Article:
Here’s an interesting article on land reform and access by National columnist Lesley Riddoch, and my letter in response.
Lesley Riddoch makes some very good points about Scotland’s lagging in the fitness stakes despite Team GB’s medal haul. Of particular note was when she observed that Norway has 43 national parks to Scotland’s pitiful 2, but at present I’m not convinced that is entirely a bad thing. In my view our national parks should be part of a national strategy to encourage people to enjoy the outdoors while allowing them to exercise their access rights to the full. We only have to look to Loch Lomond & Trossachs National Park (LLTNP) to see that is not the case.
In 2011 wild camping, a right enshrined in the Land Reform Act 2003, was banned on part of the eastern side of Loch Lomond. The national park pushed for this ban and spokesman Grant Moir stated at the time that they had no plans to extend the ban to other areas of the park. Fast forward five years and they have already broken that vow, having had legislation passed which will create a series of “Restricted Zones” where the access laws which Lesley acknowledged arrived around 50 years after progressive Norway’s, will be suspended and camping will be banned for the ordinary visitor, though notably these restrictions do not apply to the land-owners or their chums.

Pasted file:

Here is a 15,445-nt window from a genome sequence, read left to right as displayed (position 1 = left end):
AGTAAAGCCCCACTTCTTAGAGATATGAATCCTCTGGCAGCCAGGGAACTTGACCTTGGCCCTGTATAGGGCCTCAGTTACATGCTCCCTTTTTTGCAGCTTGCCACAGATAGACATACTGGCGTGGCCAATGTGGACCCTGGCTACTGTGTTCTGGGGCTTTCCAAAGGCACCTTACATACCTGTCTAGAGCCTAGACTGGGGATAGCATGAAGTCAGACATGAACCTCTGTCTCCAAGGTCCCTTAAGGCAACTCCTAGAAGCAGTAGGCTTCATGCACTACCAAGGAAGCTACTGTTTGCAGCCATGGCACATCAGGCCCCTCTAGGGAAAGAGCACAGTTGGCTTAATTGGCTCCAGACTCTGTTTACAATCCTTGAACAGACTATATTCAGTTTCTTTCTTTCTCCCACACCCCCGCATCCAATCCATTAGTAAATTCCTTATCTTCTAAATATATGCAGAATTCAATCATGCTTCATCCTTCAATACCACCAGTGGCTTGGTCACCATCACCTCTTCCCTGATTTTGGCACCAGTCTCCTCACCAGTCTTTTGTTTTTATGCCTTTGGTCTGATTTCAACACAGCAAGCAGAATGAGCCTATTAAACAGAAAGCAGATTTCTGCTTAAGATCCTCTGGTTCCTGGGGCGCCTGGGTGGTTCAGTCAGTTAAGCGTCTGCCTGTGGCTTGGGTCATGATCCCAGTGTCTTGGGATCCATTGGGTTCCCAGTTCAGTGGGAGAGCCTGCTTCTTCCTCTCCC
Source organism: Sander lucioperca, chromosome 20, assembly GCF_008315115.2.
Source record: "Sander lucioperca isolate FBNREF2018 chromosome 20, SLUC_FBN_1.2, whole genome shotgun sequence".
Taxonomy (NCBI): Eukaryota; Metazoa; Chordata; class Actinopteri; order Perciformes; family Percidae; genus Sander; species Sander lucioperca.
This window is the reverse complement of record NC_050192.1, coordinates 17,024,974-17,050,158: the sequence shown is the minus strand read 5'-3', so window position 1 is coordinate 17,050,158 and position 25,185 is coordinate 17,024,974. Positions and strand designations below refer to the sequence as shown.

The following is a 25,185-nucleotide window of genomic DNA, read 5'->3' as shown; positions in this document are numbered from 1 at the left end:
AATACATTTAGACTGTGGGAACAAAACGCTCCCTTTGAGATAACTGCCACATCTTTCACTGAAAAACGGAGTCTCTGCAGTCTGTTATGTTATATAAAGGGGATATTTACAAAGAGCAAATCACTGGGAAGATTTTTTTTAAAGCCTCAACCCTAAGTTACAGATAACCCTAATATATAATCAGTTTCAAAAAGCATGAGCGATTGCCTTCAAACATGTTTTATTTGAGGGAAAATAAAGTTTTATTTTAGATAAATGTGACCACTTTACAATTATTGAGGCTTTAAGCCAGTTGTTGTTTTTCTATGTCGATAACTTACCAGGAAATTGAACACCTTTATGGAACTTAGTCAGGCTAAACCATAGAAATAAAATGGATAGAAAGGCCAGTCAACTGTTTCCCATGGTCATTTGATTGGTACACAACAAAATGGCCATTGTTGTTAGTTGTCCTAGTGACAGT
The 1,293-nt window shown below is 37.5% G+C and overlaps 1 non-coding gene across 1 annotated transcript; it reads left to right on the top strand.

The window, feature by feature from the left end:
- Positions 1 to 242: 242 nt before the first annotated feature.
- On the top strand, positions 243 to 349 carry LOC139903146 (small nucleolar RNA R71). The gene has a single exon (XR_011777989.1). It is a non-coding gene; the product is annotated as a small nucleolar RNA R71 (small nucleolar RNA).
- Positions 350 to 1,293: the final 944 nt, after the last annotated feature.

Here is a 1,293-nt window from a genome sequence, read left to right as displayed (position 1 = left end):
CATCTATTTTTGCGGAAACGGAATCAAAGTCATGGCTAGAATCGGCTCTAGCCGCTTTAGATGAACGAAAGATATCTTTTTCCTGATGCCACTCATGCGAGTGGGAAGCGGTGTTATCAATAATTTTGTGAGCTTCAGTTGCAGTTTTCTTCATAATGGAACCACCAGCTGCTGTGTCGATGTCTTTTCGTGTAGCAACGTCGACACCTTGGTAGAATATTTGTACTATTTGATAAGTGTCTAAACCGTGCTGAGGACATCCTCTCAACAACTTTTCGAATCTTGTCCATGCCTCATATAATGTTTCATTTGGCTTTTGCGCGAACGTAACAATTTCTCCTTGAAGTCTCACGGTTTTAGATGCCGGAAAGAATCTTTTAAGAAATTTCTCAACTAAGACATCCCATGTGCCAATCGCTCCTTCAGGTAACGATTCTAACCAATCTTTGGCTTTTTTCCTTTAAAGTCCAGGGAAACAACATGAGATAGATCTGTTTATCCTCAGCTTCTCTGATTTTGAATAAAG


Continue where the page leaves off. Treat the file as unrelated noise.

The West Highland Way, Scotland’s premier long distance footpath which attracts hikers from all over the world, has some 29 miles within the boundaries of the LLTNP and bizarrely around 19 miles of this will be in the Restricted Zones!
What we are seeing in LLTNP is the privatisation by stealth of a healthy and growing outdoors lifestyle, and if there’s anything more likely to deter ordinary people from accessing the outdoors it’s by pricing it out of their reach, and all under the threat of a £500 fine if you so much as camp where you shouldn’t.
In the 1920’s and 30’s many people from the industrial heartlands of Scotland, such as the iconic outdoorsman Tom Weir, would take to the hills of Loch Lomond and Arrochar, camping by loch-sides, sheltering in caves and under old army capes, trying to escape the horrendous conditions and grinding poverty of the cities. Almost 100 years on we haven’t progressed at all if we are about to allow those rights to be criminalised, sanitised and privatised. The LLTNP could be the jewel in the crown of Scottish access, where like in Norway, people are encouraged to visit, where they can be educated in good practice and where they can grow and flourish. If the Scottish Government wants Scotland to be a fitter, healthier and happier place it would be a good start by ensuring that our two existing national parks have at their very core the charge to protect and strengthen our access rights, and that they remain open and accessible to all. That would be a small start which would still leave us trailing behind Norway, but in my view theirs is a path worth following.